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Clin Exp Pediatr > Accepted Articles
DOI: https://doi.org/10.3345/kjp.2019.00647    [Accepted]
Published online September 25, 2019.
Long-term Cognitive, Executive and Behavioral Outcomes of Moderate and Late Preterm at School Age
Ju Hyun Jin1  , Shin Won Yoon1  , Jungeun Song2  , Seong Woo Kim3  , Hee Jung Chung1 
1Department of Pediatrics, National Health Insurance Service Ilsan Hospital, Goyang-si, Korea
2Department of Psychiatry, National Health Insurance Service Ilsan Hospital, Goyang-si, Korea
3Department of Physical Medicine and Rehabilitation, National Health Insurance Service Ilsan Hospital, Goyang-si, Korea
Correspondence: 
Hee Jung Chung, Tel: +82-31-900-0520, Fax: +82-31-900-0343, Email: agathac@nhimc.or.kr
Received: 14 June 2019   • Revised: 11 September 2019   • Accepted: 23 September 2019
Abstract
Background
There is increasing concern that moderate preterm (32–33 weeks’ gestation) and late preterm (34–36 weeks’ gestation) birth may be associated with minor neurodevelopmental problems affecting poor school performance.
Purpose
We explored cognitive function, cognitive visual function, executive function, and behavioral problems at school age in moderate to late preterm infants.
Methods
Children aged 7–10 years who had been born at 32+0 – 36+6 weeks of gestation and admitted to neonatal intensive care unit from August 2006 to July 2011 at the National Health Insurance Service Ilsan Hospital were eligible. We excluded the children with severe neurologic impairment, congenital malformations, and chromosomal abnormalities. Neuropsychological assessments consisted of 5 neuropsychological tests and 3 questionnaires.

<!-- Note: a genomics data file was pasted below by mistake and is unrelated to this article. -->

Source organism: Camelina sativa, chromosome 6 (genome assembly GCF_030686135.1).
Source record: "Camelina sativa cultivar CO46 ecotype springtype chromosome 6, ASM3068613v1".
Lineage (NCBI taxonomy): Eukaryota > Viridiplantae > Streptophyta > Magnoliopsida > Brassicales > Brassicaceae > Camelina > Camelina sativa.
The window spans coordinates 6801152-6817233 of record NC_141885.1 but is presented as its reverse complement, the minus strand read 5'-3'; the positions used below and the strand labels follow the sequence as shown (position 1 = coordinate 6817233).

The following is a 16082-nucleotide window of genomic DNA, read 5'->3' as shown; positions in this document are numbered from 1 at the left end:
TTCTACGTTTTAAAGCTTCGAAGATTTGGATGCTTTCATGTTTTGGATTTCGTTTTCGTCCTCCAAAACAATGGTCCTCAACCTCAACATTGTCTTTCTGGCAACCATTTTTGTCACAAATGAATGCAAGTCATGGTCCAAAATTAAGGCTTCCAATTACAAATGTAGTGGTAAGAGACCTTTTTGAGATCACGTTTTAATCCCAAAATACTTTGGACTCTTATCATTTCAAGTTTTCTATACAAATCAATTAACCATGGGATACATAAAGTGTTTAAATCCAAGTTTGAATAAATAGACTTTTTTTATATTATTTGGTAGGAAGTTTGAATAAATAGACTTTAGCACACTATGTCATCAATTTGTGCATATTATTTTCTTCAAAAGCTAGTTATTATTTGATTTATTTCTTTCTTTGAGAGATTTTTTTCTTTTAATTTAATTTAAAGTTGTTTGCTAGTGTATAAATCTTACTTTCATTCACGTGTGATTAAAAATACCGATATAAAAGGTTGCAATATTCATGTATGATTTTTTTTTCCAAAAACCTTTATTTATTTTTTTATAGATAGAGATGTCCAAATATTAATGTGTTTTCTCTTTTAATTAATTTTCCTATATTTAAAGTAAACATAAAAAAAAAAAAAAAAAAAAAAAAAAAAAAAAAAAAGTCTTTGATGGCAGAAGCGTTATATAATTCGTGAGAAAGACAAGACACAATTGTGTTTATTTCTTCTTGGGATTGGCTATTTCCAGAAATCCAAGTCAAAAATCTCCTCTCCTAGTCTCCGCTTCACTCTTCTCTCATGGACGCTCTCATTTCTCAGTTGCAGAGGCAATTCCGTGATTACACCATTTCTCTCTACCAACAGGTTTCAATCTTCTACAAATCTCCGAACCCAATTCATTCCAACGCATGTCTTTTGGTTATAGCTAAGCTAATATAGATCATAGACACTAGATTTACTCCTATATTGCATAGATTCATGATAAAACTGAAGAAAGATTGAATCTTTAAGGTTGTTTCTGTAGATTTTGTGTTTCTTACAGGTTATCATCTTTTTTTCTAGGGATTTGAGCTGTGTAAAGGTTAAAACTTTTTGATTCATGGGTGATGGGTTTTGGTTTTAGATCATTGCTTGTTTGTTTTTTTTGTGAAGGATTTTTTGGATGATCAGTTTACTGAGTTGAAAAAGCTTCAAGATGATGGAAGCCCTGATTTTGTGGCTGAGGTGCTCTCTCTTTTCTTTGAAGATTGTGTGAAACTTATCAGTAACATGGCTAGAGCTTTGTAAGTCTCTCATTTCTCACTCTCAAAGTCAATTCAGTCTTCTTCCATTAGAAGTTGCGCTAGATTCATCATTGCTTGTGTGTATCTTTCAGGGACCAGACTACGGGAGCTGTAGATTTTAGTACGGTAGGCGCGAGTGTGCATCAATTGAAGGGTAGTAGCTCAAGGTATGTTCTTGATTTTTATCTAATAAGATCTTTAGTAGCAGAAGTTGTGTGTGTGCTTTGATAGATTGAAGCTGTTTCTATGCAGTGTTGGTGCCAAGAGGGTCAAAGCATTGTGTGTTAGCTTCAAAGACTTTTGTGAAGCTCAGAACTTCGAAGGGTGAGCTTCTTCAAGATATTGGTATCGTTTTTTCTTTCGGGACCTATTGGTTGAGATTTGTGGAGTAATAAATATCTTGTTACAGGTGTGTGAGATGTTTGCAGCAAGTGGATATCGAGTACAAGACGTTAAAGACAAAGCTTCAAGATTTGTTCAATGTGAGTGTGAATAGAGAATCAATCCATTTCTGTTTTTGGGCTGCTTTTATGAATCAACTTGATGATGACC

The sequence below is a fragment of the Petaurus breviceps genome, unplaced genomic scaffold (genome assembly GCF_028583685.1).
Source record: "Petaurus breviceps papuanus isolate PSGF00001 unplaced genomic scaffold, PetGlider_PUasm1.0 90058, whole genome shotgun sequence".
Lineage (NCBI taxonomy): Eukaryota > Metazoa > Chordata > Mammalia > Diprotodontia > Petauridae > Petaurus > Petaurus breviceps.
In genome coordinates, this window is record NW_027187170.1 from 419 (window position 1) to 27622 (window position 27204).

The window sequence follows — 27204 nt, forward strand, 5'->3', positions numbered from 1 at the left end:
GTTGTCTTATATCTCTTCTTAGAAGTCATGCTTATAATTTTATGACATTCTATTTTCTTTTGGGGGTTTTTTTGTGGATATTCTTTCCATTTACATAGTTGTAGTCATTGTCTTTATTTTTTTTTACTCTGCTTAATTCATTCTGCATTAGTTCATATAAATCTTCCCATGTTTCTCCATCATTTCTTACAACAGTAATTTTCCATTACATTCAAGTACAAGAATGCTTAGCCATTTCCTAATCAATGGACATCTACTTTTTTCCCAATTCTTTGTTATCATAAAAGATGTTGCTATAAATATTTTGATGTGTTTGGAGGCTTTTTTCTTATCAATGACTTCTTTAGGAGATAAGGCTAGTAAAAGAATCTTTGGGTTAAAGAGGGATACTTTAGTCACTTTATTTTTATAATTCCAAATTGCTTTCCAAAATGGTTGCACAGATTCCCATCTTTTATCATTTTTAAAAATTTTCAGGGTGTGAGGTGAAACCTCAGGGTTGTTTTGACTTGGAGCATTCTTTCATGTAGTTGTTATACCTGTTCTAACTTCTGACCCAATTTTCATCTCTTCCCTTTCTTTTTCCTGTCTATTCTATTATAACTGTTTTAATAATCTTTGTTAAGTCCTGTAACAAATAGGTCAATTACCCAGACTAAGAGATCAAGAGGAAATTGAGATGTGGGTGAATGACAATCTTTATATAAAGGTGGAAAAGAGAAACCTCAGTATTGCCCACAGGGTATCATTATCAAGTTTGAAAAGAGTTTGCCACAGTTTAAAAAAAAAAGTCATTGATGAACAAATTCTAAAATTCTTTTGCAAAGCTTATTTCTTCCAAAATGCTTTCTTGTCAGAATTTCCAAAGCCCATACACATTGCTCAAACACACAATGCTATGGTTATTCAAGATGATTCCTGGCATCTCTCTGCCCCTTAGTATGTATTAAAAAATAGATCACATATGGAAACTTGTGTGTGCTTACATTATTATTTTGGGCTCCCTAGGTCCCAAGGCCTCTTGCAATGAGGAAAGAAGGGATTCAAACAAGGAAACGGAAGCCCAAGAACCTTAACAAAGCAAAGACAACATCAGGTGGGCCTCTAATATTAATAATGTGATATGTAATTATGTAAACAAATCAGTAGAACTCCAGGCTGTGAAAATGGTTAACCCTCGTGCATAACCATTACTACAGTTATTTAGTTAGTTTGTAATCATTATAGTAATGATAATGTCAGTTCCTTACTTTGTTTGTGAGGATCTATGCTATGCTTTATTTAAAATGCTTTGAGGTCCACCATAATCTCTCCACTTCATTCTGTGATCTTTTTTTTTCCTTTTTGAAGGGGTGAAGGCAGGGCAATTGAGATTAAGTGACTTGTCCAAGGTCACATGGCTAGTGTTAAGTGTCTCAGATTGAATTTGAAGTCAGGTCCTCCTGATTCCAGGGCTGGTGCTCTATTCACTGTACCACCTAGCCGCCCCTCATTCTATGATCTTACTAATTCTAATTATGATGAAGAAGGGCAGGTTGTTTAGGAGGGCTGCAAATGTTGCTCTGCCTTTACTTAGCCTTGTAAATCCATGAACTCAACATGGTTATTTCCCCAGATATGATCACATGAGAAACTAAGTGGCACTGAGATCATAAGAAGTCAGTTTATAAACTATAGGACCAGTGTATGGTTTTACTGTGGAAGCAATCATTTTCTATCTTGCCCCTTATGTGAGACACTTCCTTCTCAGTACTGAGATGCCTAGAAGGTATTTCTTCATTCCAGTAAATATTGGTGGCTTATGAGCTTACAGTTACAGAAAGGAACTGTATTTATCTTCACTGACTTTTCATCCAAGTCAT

Results
A total of 37 children (mean age 9.1 ± 1.2 years) participated in this study. The mean gestational age at birth was 34.6 ± 7.5 weeks and the mean birth weight was 2229.2 ± 472.8 g. The mean full-scale intelligence quotient was 92.89 ± 11.90, and 24.3% scored between 70 and 85 (borderline intelligence function). 65% of children had abnormal scores for at least one of the variables on the attention deficit hyperactivity disorder diagnostic system. Scores below borderline function for executive quotient and memory quotient were 32.4% and 24.3%, respectively. On the Child Behavior Check List, borderline or clinically relevant internalizing problems were noted in 13.5%. There were no significant associations between perinatal factors or socioeconomic status and cognitive, visual perception, executive function, or behavior outcomes.
Conclusion
Moderate to late preterm infants are at risk of developing borderline intelligence function and attention problems at early school age. Cognitive and executive functions that are important for academic performance need to be carefully monitored and continuously followed up in moderate to late preterm infants.
Key Words: Moderate preterm, Late preterm, Cognitive function, Executive function, Long-term outcome




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